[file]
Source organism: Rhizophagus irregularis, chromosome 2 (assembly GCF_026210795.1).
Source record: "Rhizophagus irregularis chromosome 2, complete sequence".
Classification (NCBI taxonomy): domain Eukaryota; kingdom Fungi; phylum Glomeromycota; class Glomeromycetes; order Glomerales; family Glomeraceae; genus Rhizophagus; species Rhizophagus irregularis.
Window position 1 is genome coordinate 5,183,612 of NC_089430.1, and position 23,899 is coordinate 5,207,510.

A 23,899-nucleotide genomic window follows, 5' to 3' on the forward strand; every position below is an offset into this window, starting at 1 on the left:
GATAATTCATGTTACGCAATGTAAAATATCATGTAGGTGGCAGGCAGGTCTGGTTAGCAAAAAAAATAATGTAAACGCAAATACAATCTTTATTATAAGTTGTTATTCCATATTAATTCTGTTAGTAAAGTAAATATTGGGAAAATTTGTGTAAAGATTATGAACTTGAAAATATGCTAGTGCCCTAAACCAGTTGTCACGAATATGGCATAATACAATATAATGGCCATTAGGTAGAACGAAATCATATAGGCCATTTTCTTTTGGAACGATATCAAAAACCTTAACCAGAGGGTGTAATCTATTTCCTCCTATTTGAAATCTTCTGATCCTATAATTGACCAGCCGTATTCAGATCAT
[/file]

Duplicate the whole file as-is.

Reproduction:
Source organism: Rhizophagus irregularis, chromosome 2 (assembly GCF_026210795.1).
Source record: "Rhizophagus irregularis chromosome 2, complete sequence".
Classification (NCBI taxonomy): domain Eukaryota; kingdom Fungi; phylum Glomeromycota; class Glomeromycetes; order Glomerales; family Glomeraceae; genus Rhizophagus; species Rhizophagus irregularis.
Window position 1 is genome coordinate 5,183,612 of NC_089430.1, and position 23,899 is coordinate 5,207,510.

A 23,899-nucleotide genomic window follows, 5' to 3' on the forward strand; every position below is an offset into this window, starting at 1 on the left:
GATAATTCATGTTACGCAATGTAAAATATCATGTAGGTGGCAGGCAGGTCTGGTTAGCAAAAAAAATAATGTAAACGCAAATACAATCTTTATTATAAGTTGTTATTCCATATTAATTCTGTTAGTAAAGTAAATATTGGGAAAATTTGTGTAAAGATTATGAACTTGAAAATATGCTAGTGCCCTAAACCAGTTGTCACGAATATGGCATAATACAATATAATGGCCATTAGGTAGAACGAAATCATATAGGCCATTTTCTTTTGGAACGATATCAAAAACCTTAACCAGAGGGTGTAATCTATTTCCTCCTATTTGAAATCTTCTGATCCTATAATTGACCAGCCGTATTCAGATCAT